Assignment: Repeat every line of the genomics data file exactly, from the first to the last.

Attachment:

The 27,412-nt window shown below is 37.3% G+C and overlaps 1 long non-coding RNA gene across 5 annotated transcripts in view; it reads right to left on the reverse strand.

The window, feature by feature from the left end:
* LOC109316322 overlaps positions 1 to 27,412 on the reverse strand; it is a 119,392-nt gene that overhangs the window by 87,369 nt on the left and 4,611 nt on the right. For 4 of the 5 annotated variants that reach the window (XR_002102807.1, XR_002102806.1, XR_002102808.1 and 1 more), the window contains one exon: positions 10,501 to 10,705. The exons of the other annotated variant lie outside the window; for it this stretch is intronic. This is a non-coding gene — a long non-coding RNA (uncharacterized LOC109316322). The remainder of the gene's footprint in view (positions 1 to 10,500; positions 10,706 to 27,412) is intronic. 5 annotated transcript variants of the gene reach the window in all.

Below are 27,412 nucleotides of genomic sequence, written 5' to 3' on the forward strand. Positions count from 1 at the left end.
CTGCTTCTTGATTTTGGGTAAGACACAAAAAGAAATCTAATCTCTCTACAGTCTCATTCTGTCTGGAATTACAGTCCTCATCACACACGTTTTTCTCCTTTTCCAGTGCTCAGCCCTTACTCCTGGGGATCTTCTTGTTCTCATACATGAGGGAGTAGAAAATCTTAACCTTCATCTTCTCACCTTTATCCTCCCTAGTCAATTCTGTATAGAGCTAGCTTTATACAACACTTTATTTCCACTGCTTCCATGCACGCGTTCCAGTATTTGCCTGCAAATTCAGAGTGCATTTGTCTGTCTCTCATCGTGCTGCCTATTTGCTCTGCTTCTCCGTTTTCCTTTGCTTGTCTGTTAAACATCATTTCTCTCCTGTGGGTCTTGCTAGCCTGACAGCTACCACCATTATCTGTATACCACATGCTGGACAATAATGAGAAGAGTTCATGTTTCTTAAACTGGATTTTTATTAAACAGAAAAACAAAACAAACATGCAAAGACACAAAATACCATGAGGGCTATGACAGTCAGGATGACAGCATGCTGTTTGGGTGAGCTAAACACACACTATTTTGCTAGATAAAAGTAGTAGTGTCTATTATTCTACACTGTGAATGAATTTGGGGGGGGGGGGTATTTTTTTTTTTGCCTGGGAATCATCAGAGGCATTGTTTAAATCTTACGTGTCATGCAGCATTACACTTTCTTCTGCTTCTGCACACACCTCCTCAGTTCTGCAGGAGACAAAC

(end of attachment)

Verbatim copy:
The 27,412-nt window shown below is 37.3% G+C and overlaps 1 long non-coding RNA gene across 5 annotated transcripts in view; it reads right to left on the reverse strand.

The window, feature by feature from the left end:
* LOC109316322 overlaps positions 1 to 27,412 on the reverse strand; it is a 119,392-nt gene that overhangs the window by 87,369 nt on the left and 4,611 nt on the right. For 4 of the 5 annotated variants that reach the window (XR_002102807.1, XR_002102806.1, XR_002102808.1 and 1 more), the window contains one exon: positions 10,501 to 10,705. The exons of the other annotated variant lie outside the window; for it this stretch is intronic. This is a non-coding gene — a long non-coding RNA (uncharacterized LOC109316322). The remainder of the gene's footprint in view (positions 1 to 10,500; positions 10,706 to 27,412) is intronic. 5 annotated transcript variants of the gene reach the window in all.

Below are 27,412 nucleotides of genomic sequence, written 5' to 3' on the forward strand. Positions count from 1 at the left end.
CTGCTTCTTGATTTTGGGTAAGACACAAAAAGAAATCTAATCTCTCTACAGTCTCATTCTGTCTGGAATTACAGTCCTCATCACACACGTTTTTCTCCTTTTCCAGTGCTCAGCCCTTACTCCTGGGGATCTTCTTGTTCTCATACATGAGGGAGTAGAAAATCTTAACCTTCATCTTCTCACCTTTATCCTCCCTAGTCAATTCTGTATAGAGCTAGCTTTATACAACACTTTATTTCCACTGCTTCCATGCACGCGTTCCAGTATTTGCCTGCAAATTCAGAGTGCATTTGTCTGTCTCTCATCGTGCTGCCTATTTGCTCTGCTTCTCCGTTTTCCTTTGCTTGTCTGTTAAACATCATTTCTCTCCTGTGGGTCTTGCTAGCCTGACAGCTACCACCATTATCTGTATACCACATGCTGGACAATAATGAGAAGAGTTCATGTTTCTTAAACTGGATTTTTATTAAACAGAAAAACAAAACAAACATGCAAAGACACAAAATACCATGAGGGCTATGACAGTCAGGATGACAGCATGCTGTTTGGGTGAGCTAAACACACACTATTTTGCTAGATAAAAGTAGTAGTGTCTATTATTCTACACTGTGAATGAATTTGGGGGGGGGGGGTATTTTTTTTTTTGCCTGGGAATCATCAGAGGCATTGTTTAAATCTTACGTGTCATGCAGCATTACACTTTCTTCTGCTTCTGCACACACCTCCTCAGTTCTGCAGGAGACAAAC